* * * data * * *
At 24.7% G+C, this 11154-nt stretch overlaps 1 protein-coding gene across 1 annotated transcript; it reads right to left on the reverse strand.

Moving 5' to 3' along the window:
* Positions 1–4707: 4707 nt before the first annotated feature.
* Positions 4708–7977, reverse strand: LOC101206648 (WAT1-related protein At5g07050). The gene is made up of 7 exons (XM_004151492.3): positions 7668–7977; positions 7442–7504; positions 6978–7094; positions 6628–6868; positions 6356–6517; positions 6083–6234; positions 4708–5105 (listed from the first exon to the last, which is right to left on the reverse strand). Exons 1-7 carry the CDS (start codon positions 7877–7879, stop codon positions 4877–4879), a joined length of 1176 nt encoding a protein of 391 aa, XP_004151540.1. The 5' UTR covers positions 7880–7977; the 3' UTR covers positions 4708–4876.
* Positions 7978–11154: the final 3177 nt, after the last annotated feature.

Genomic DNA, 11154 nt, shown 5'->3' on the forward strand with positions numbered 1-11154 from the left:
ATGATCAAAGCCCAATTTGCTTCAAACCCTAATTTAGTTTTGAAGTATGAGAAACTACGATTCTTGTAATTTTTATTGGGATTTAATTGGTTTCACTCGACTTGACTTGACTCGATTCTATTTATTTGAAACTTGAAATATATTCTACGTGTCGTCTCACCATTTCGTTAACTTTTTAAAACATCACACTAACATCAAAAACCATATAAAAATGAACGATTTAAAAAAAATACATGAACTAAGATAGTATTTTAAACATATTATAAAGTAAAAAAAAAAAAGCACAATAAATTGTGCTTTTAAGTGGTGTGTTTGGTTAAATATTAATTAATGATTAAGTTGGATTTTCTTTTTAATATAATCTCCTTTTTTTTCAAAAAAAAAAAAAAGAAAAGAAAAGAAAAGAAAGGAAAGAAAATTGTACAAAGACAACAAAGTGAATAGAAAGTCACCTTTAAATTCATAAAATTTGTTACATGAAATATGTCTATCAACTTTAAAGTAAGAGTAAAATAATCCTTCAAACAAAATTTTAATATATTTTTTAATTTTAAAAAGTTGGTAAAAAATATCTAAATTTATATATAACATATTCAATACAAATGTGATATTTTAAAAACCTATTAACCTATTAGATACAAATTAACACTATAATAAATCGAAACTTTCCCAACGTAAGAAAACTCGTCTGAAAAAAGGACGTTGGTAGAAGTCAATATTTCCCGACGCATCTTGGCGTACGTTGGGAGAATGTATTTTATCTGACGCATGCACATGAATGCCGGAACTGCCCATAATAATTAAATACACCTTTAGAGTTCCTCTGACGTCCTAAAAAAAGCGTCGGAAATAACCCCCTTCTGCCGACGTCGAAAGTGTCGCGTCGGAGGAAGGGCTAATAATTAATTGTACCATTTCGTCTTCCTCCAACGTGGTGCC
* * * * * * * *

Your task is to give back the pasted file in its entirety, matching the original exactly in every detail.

At 24.7% G+C, this 11154-nt stretch overlaps 1 protein-coding gene across 1 annotated transcript; it reads right to left on the reverse strand.

Moving 5' to 3' along the window:
* Positions 1–4707: 4707 nt before the first annotated feature.
* Positions 4708–7977, reverse strand: LOC101206648 (WAT1-related protein At5g07050). The gene is made up of 7 exons (XM_004151492.3): positions 7668–7977; positions 7442–7504; positions 6978–7094; positions 6628–6868; positions 6356–6517; positions 6083–6234; positions 4708–5105 (listed from the first exon to the last, which is right to left on the reverse strand). Exons 1-7 carry the CDS (start codon positions 7877–7879, stop codon positions 4877–4879), a joined length of 1176 nt encoding a protein of 391 aa, XP_004151540.1. The 5' UTR covers positions 7880–7977; the 3' UTR covers positions 4708–4876.
* Positions 7978–11154: the final 3177 nt, after the last annotated feature.

Genomic DNA, 11154 nt, shown 5'->3' on the forward strand with positions numbered 1-11154 from the left:
ATGATCAAAGCCCAATTTGCTTCAAACCCTAATTTAGTTTTGAAGTATGAGAAACTACGATTCTTGTAATTTTTATTGGGATTTAATTGGTTTCACTCGACTTGACTTGACTCGATTCTATTTATTTGAAACTTGAAATATATTCTACGTGTCGTCTCACCATTTCGTTAACTTTTTAAAACATCACACTAACATCAAAAACCATATAAAAATGAACGATTTAAAAAAAATACATGAACTAAGATAGTATTTTAAACATATTATAAAGTAAAAAAAAAAAAGCACAATAAATTGTGCTTTTAAGTGGTGTGTTTGGTTAAATATTAATTAATGATTAAGTTGGATTTTCTTTTTAATATAATCTCCTTTTTTTTCAAAAAAAAAAAAAAGAAAAGAAAAGAAAAGAAAGGAAAGAAAATTGTACAAAGACAACAAAGTGAATAGAAAGTCACCTTTAAATTCATAAAATTTGTTACATGAAATATGTCTATCAACTTTAAAGTAAGAGTAAAATAATCCTTCAAACAAAATTTTAATATATTTTTTAATTTTAAAAAGTTGGTAAAAAATATCTAAATTTATATATAACATATTCAATACAAATGTGATATTTTAAAAACCTATTAACCTATTAGATACAAATTAACACTATAATAAATCGAAACTTTCCCAACGTAAGAAAACTCGTCTGAAAAAAGGACGTTGGTAGAAGTCAATATTTCCCGACGCATCTTGGCGTACGTTGGGAGAATGTATTTTATCTGACGCATGCACATGAATGCCGGAACTGCCCATAATAATTAAATACACCTTTAGAGTTCCTCTGACGTCCTAAAAAAAGCGTCGGAAATAACCCCCTTCTGCCGACGTCGAAAGTGTCGCGTCGGAGGAAGGGCTAATAATTAATTGTACCATTTCGTCTTCCTCCAACGTGGTGCC